Jarrod Ives, a former WunderHaus restaurant employee, works on his music Nov. 3 in a studio he built in Hot Springs, Ark. His newborn daughter, Ella, sleeps next to him. (Will Newton for The Washington Post)

For a lot of people the Pandemic has given us time to consider a lot of deep questions. And some of the lot-of-us are asking the following: Do I have to have a job-job?

Most are a “yes.” But some aren’t so sure.


This story follows some folks looking for alternatives.

It’s an excellent breakdown of the splintering effects of the COVID on a single restaurant, Little Rock’s WunderHaus.

Yes a lot of restaurant jobs are the worst, but a lot of the worst jobs teach the best stuff, both about business and the business of being a better version of yourself.

When you’ve figured out some of the world for yourself, the path to improvement–should you have any interest, will be better mapped out.

Employees will be back within the next two years. It has been my experience that if you let them go do their thing–figuring out a bit of the world and themselves–they return all the better for it.

And they are ready to work.


This what I do at night and the evenings (and on the weekends etc.).

I have a small record label that’s a growing collection of my more organized music projects; a release platform for my music, cues and songs for professional commercial use, and–as of this year, a growing filed recording library.

Does anyone out there have any music needs?

Rather than a generalist, I do a few things very well (synth textures mixed with folk instruments to name one).

Below is from early this week. Cuckoo is from Norway and a bit of a modern titan in today’s YouTube-based synth world. This is a pice I did that will go into a pack I am building called Today’s Future [but]_non-dystopian_. (starts at 10:52!)

A formerly partially frozen AP Festival Pizza.

I get asked all the time if I would get back into the restaurant business. 

The follow up question is typically along the lines of ‘what would you do different,’ or something like that. 

Hard “NO” on #1, but I think a lot about #2.

Nobody doesn’t know it’s awful out there right now. So much pivoting … 

These people may not be coming back.  Barring an economic shift (which will come at some point). A topic for another post.

What would I do if was to open another pizza shop? Start with the pizza itself. There is nothing new under the sun, but you can innovate with existing products and procedures. (And tech. Could this be a business blog entry/ linkedin-thing if I didn’t mention tech?)

** Remember, we are simplifying and automating crap procedures. Nobody wants these jobs right now.

  1. Use a raw frozen dough skin. You cannot know how many unwanted employee hours are deleted here—and potential order problems solved. Austin’s Pizza of the past did this: we used them at ACL. Guess what? Pizza was sometimes better there than at the stores.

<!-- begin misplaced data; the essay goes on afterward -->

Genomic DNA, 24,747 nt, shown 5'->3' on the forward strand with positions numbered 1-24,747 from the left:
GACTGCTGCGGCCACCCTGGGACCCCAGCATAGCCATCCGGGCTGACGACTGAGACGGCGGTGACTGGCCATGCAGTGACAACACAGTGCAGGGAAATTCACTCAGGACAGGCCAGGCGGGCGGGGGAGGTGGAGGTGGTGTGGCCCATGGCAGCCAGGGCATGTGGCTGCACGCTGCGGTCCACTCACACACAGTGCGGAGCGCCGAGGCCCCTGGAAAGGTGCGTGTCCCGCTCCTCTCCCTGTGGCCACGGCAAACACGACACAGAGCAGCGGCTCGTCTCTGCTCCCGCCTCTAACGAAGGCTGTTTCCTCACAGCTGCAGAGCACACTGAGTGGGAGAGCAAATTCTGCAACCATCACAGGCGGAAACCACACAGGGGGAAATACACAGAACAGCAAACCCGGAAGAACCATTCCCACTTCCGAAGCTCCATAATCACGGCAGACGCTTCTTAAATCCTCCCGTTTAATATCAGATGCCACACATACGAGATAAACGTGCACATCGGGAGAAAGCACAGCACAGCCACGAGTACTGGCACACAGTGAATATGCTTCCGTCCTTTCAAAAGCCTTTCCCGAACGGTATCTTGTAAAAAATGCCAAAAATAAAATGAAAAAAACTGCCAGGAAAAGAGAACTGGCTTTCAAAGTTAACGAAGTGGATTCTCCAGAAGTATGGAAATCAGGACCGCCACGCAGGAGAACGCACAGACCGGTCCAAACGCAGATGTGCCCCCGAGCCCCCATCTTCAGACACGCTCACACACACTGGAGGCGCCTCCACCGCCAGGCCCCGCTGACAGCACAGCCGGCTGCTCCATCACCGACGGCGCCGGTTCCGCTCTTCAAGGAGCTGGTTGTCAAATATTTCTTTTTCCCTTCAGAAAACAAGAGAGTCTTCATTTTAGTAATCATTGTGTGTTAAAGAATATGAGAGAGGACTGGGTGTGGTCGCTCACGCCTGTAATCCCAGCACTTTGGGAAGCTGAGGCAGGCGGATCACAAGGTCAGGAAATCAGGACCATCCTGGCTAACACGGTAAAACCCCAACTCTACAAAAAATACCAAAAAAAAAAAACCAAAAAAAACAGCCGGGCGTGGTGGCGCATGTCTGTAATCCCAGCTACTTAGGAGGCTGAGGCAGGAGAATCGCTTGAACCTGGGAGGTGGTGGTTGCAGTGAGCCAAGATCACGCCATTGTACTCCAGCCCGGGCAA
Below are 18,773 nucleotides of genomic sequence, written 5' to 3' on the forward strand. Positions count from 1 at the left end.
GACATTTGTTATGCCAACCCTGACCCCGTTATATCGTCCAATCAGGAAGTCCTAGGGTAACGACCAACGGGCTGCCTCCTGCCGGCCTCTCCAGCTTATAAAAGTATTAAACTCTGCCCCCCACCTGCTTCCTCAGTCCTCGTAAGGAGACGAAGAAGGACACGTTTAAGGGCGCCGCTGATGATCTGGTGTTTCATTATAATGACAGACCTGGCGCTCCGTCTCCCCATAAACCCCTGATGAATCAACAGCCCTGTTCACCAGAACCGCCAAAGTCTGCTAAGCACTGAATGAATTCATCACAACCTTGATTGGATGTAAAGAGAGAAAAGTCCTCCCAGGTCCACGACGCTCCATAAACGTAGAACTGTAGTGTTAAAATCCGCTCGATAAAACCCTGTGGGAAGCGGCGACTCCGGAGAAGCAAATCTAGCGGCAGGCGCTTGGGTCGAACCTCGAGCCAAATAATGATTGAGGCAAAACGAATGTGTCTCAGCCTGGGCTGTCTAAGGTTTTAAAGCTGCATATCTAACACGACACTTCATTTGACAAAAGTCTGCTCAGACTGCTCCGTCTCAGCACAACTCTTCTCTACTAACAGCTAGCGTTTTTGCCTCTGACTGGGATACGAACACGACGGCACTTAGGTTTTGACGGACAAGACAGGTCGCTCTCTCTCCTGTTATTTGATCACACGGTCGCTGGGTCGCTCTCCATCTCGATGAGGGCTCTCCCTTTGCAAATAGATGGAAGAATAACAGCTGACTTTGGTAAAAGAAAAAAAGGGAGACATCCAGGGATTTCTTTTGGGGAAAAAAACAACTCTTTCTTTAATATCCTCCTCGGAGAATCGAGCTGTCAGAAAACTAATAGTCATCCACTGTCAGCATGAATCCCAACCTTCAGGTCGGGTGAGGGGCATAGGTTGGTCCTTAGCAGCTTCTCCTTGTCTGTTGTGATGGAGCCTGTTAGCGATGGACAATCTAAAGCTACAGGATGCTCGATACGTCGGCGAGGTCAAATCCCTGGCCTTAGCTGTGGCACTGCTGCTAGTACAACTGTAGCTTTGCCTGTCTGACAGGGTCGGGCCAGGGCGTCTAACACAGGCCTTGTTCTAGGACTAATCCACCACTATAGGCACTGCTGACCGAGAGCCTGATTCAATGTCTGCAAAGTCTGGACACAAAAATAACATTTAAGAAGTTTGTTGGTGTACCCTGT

2. Use an automatic sauce machine/ robot. They exist. They probably work. It seems like a small thing but it’s not. 
  3. Get a dairy to develop a pizza-sized cheese sheet. Trust me on this. I have been to cheese plants (oh the smells). They can make a 14” log and slice it with deli paper in the middle. 

We have cut out a huge amount of non-staff-able, poop-y labor, we have avoided most problems that can occur before the restaurant opens, and we have reduced costs with perfect measurements. If all of this can be done from frozen even better. 

All the (only one) person has to do is set this pizza in the oven. That’s it. A HUGE amount of pizzas are just cheese.

Part 2 coming soon; probably Fridays. 


Please read this article!

There is a lot of blind, exuberant love for Elon and Tesla in this town right now. A lot of smart people are starting to feel more than a little unsettled about it.

Ask yourself: Why is your Uber driver dishing out investment advice right now? I remember this kind of things happening twice before (2000 + 2008).

Don’t be afraid, but be skeptical. The best kind of optimists are a bit grumpy because they are born skeptics.

Article High Points:

It sums up why we, as Austinites, should be really weary of Elon Musk.
“Elon has parlayed an almost religious movement of true believers to fund losses. This is a business that’s never really made accounting profits, let alone actual cash flow. Amazon did all of that, generating internal positive cash flow. Tesla has just burned cash. “

More on the dangers of religion and $$ is always good.
“…you have entire asset classes and investment theses and ETFs and portfolios that are built on nothing more than narratives about disruption and innovation and belief. It is, by definition, faith and religion, and I find that to be extremely effective and extremely dangerous.”

It identifies why there is no one to make your hamburger.
“I’m more concerned about the people who have dependents or mortgages, and everything has been working. In some cases, they might have had a job that maybe wasn’t so great. And they decided to quit it because they’re making more money speculating in crypto or speculating in the stock market and maybe even levering or buying on margin to do that.” 

And it talks about why last mile/ home delivery companies are absolute s*#t.
“It’s amazing today watching and benefiting as a consumer, from Jokr and Gorillas and these under 15-minute delivery services, because I lived during the Kozmo.com and UrbanFetch moments, when you would order something and a dude would bring you your one-dollar drink with a hot chocolate chip cookie and a T shirt and a CD with a wrap on it, and you could order something again seven minutes later, they would do the same thing. Those companies went bust. That idea is back, and it’s being funded again. As a consumer, I think it’s brilliant. As an investor, I think these things are going to crash and burn again.”